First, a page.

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What Is Pulpitis?

Medically Reviewed by Melinda Ratini, DO, MS on May 19, 2021

Pulpitis can cause severe tooth pain and dental emergencies. It is caused by inflammation inside your tooth.

What Is Pulpitis?

Pulpitis happens when your dental pulp becomes inflamed. Your teeth have 3 layers: the enamel on the outside, the dentin that supports the enamel, and the dental pulp on the innermost part of your tooth.‌

This center part of your tooth is made of connective tissue, nerves, and blood vessels. It can become inflamed because of cavities or other dental health reasons. ‌

There are 2 types of pulpitis.

Reversible pulpitis. This type of pulpitis is the early stages of inflammation. It has limited inflammation and can be fixed by treating the tooth. 

Irreversible pulpitis. This is when the inflammation has completely damaged the pulp, which can’t be saved. 

Pulpitis Symptoms

The first sign of pulpitis is pain. The pain might be sudden, intense, and throbbing, or it may be dull and achy.‌

Symptoms of reversible pulpitis include:

  • Sensitivity to sweet foods or drinks
  • Sensitivity to cold that lasts only a few seconds
  • Sharp pain
  • Tooth doesn’t hurt when it’s tapped

Symptoms of irreversible pulpitis include:

  • Intense pain
  • Spontaneous pain
  • Sensitivity to cold that lasts more than 30 seconds
  • Sensitivity to heat
  • Pain when the tooth is tapped
  • Swelling around tooth and gums
  • Fever
  • Bad breath
  • Pain that moves
  • Trouble finding which tooth is causing the pain‌

As inflammation builds in your tooth, the pulp can die. This can happen with irreversible pulpitis and, once this occurs, the pain will stop. Your tooth won’t be sensitive to hot or cold anymore, but it might still hurt when it’s tapped. 

The tooth can then become infected and cause an abscess. Once this happens, the abscess will raise your tooth in the socket. It might feel higher than other teeth when you bite.

Causes of Pulpitis

There are many things that cause inflammation in your dental pulp. 

Cracked tooth. A fracture in your tooth can reach into your dental pulp, expose the dentin and pulp, and cause inflammation. This can lead to pulpitis and pain. You can get a cracked tooth from:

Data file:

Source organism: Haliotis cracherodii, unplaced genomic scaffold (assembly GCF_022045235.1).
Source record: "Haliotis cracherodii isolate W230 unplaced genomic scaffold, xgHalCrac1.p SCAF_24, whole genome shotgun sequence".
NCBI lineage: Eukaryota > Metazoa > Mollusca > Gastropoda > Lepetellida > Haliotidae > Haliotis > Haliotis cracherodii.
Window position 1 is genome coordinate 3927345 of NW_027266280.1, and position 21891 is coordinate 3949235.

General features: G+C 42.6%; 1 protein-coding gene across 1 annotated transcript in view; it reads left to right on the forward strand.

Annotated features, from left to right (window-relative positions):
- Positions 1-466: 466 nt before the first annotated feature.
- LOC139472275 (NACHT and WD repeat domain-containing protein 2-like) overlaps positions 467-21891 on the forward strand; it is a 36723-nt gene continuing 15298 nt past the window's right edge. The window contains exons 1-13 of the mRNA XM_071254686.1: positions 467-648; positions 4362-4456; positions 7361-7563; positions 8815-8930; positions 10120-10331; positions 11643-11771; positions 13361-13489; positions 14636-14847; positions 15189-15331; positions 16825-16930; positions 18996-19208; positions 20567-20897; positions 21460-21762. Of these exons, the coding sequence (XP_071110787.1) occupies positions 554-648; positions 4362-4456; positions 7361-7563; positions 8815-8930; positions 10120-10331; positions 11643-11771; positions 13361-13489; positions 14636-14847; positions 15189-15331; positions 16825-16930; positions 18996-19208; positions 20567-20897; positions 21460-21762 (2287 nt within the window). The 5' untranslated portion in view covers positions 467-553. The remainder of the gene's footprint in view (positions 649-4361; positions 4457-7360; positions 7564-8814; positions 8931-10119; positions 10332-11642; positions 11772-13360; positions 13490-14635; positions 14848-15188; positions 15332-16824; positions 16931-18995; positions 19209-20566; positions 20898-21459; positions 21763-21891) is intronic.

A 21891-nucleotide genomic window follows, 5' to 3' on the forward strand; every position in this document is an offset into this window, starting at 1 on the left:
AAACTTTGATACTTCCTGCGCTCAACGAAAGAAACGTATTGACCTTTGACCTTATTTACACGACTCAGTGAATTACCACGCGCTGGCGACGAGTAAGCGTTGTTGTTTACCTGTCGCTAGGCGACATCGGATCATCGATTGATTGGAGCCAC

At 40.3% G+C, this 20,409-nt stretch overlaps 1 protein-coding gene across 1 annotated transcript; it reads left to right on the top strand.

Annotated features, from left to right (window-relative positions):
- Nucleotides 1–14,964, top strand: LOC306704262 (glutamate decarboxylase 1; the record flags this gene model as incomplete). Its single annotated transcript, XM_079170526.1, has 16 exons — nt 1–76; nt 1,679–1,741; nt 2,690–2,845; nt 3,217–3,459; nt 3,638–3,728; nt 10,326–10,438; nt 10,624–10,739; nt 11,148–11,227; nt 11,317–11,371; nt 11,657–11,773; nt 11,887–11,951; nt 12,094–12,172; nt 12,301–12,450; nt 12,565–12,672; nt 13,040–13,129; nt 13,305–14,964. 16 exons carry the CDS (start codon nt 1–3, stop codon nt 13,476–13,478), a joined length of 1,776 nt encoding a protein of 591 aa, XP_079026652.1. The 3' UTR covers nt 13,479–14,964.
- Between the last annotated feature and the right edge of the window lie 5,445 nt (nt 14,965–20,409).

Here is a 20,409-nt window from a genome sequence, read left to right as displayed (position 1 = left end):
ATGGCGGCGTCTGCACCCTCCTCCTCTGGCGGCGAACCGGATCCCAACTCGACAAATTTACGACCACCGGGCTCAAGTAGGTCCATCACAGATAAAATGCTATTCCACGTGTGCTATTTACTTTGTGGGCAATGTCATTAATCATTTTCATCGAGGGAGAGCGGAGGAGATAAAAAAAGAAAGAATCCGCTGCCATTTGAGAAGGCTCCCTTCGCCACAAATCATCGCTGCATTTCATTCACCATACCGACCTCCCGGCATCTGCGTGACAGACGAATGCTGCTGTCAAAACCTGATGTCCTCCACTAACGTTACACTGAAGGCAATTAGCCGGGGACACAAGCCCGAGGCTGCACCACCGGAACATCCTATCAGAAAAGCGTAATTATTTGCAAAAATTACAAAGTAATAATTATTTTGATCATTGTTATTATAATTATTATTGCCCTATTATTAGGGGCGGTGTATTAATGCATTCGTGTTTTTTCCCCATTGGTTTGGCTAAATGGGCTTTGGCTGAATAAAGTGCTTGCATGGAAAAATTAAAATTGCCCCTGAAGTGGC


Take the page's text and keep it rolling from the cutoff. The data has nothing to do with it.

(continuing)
• Biting down on something hard like an olive pit or a kernel of popcorn
  • Repeatedly chewing ice cubes
  • Old fillings or tooth restorations that weaken over time
  • Grinding your teeth
  • Injury to your mouth or tooth

Cavities. Cavities are the most common cause of pulpitis. These are holes in your teeth that are also called tooth decay. Cavities are caused by not brushing your teeth properly, bacteria, and lots of sugar. Tooth decay can spread deep into your teeth and affect your dental pulp and roots. 

Dental work. Sometimes you can get pulpitis after a filling, crown, or other dental work. This can cause reversible pulpitis that can be fixed once the original dental work is repaired. 

If you leave the problem for too long, it can turn into irreversible pulpitis. Major damage under the filling or amalgam can also cause irreversible pulpitis. 

Advanced periodontal disease. Periodontitis is a serious gum disease caused by a bacterial infection. It usually starts with inflamed gums that aren't treated properly. Periodontitis can cause bone loss, which can lead to pulpitis.

Treatments for Pulpitis

The treatment for pulpitis depends on the type and the cause. 

Reversible pulpitis. For reversible pulpitis, treating the underlying problem treats the pulpitis. Usually, this means removing any tooth decay and filling the tooth. If your tooth is cracked, they might also do a crown.

‌If the problem is from previous dental work, repairing the filling or other restoration can help. 

Irreversible pulpitis. If the damage is too extensive, your doctor will do a root canal. This procedure involves cleaning out all the dead pulp in your tooth and its roots and filling it. You will have a temporary crown for a couple weeks, which will be replaced with a permanent crown. ‌

If the damage is beyond a root canal, your dentist might pull your tooth. This is called a tooth extraction.

Medication. You can manage pain with pain relievers, non-steroidal anti-inflammatory drugs, or a tooth gel. Pulpitis can cause intense pain though, so the earlier you treat it, the better. Properly treating the problem will get rid of the pain.  ‌

Sometimes antibiotics are used, but there are different opinions on this treatment. Some experts say that pulpitis isn’t always caused by bacteria, so antibiotics shouldn’t be given. Others say that it should be used as prevention in preparation for other treatments. 

Pulpitis can cause severe tooth pain and can be a dental emergency. If your tooth is hurting, make sure to see your dentist right away. 

WebMD Medical Reference

Sources

SOURCES:

Cochrane Database of Systematic Reviews: “Antibiotic use for irreversible pulpitis.”

Dentaly: “What is Pulpitis? Types, Causes, Symptoms & NHS Treatment.”

Medscape: “Dental Pain.”

Merck Manuals Consumer Version: “Pulpitis – Mouth and Dental Disorders.”

Merck Manuals Professional Edition: “Pulpitis – Dental Disorders.”

NHS: “Toothache.”

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